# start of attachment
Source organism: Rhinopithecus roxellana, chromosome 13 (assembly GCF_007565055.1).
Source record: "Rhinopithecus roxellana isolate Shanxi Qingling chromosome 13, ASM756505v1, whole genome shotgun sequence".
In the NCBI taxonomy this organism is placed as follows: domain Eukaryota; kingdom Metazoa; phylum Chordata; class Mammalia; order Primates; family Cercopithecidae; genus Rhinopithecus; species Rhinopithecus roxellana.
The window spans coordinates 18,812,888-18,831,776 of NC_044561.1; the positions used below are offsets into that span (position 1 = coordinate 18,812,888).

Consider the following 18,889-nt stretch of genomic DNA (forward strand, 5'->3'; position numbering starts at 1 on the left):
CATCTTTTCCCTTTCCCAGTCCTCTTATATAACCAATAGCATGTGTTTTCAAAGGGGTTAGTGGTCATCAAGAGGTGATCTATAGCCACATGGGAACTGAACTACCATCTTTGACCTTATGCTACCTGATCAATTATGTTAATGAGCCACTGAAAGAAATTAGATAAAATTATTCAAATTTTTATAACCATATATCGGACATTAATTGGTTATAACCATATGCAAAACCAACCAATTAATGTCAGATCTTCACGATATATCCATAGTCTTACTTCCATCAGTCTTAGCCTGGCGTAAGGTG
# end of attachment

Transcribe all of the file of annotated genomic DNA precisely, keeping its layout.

Source organism: Rhinopithecus roxellana, chromosome 13 (assembly GCF_007565055.1).
Source record: "Rhinopithecus roxellana isolate Shanxi Qingling chromosome 13, ASM756505v1, whole genome shotgun sequence".
In the NCBI taxonomy this organism is placed as follows: domain Eukaryota; kingdom Metazoa; phylum Chordata; class Mammalia; order Primates; family Cercopithecidae; genus Rhinopithecus; species Rhinopithecus roxellana.
The window spans coordinates 18,812,888-18,831,776 of NC_044561.1; the positions used below are offsets into that span (position 1 = coordinate 18,812,888).

Consider the following 18,889-nt stretch of genomic DNA (forward strand, 5'->3'; position numbering starts at 1 on the left):
CATCTTTTCCCTTTCCCAGTCCTCTTATATAACCAATAGCATGTGTTTTCAAAGGGGTTAGTGGTCATCAAGAGGTGATCTATAGCCACATGGGAACTGAACTACCATCTTTGACCTTATGCTACCTGATCAATTATGTTAATGAGCCACTGAAAGAAATTAGATAAAATTATTCAAATTTTTATAACCATATATCGGACATTAATTGGTTATAACCATATGCAAAACCAACCAATTAATGTCAGATCTTCACGATATATCCATAGTCTTACTTCCATCAGTCTTAGCCTGGCGTAAGGTG